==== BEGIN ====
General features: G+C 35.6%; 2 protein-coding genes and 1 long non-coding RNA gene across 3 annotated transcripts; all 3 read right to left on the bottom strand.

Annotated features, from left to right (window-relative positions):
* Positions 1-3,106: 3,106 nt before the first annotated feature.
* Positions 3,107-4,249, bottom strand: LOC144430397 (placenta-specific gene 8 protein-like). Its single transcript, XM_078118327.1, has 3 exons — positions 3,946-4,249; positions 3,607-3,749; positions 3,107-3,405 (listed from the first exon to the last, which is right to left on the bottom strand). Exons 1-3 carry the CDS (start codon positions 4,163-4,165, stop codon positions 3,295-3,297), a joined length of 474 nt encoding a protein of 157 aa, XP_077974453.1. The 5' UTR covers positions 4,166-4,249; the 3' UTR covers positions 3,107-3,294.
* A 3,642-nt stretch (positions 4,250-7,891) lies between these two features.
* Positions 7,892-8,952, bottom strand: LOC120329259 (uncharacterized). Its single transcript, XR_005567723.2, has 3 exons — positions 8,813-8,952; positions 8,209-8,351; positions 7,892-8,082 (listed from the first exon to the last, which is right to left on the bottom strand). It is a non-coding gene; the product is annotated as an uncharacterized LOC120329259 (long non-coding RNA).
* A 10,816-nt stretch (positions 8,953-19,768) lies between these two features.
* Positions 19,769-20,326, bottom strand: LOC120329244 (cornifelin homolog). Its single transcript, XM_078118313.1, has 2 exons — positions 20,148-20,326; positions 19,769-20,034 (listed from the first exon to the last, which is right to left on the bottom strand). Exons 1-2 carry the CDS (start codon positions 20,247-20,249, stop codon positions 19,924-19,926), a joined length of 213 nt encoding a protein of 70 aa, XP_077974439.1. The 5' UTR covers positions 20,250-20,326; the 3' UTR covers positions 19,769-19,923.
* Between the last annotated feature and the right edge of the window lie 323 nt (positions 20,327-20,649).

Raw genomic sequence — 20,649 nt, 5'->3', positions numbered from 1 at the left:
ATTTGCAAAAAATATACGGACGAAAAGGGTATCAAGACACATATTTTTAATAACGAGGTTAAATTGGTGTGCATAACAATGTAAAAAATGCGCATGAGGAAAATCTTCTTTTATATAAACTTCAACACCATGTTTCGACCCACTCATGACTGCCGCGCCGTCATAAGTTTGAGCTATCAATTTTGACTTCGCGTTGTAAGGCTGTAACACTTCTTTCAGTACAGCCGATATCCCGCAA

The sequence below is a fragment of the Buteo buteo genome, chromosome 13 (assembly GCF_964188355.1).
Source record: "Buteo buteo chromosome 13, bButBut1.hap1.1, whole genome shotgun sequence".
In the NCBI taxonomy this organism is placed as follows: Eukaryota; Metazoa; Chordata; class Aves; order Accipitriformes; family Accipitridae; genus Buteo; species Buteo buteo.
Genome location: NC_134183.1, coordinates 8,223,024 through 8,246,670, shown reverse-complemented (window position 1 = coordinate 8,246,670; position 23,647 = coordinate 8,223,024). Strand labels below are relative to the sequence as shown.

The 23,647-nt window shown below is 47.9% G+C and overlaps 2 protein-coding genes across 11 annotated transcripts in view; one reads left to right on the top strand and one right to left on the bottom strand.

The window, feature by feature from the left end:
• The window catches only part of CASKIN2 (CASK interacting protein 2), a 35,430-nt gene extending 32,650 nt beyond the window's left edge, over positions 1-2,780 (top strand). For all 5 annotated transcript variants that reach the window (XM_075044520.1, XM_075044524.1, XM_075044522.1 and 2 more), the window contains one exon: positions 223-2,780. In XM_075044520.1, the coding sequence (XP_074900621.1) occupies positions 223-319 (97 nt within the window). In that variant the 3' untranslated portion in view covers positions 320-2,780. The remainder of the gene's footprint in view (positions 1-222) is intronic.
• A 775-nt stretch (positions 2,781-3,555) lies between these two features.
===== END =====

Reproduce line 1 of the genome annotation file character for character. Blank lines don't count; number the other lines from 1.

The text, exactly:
General features: G+C 35.6%; 2 protein-coding genes and 1 long non-coding RNA gene across 3 annotated transcripts; all 3 read right to left on the bottom strand.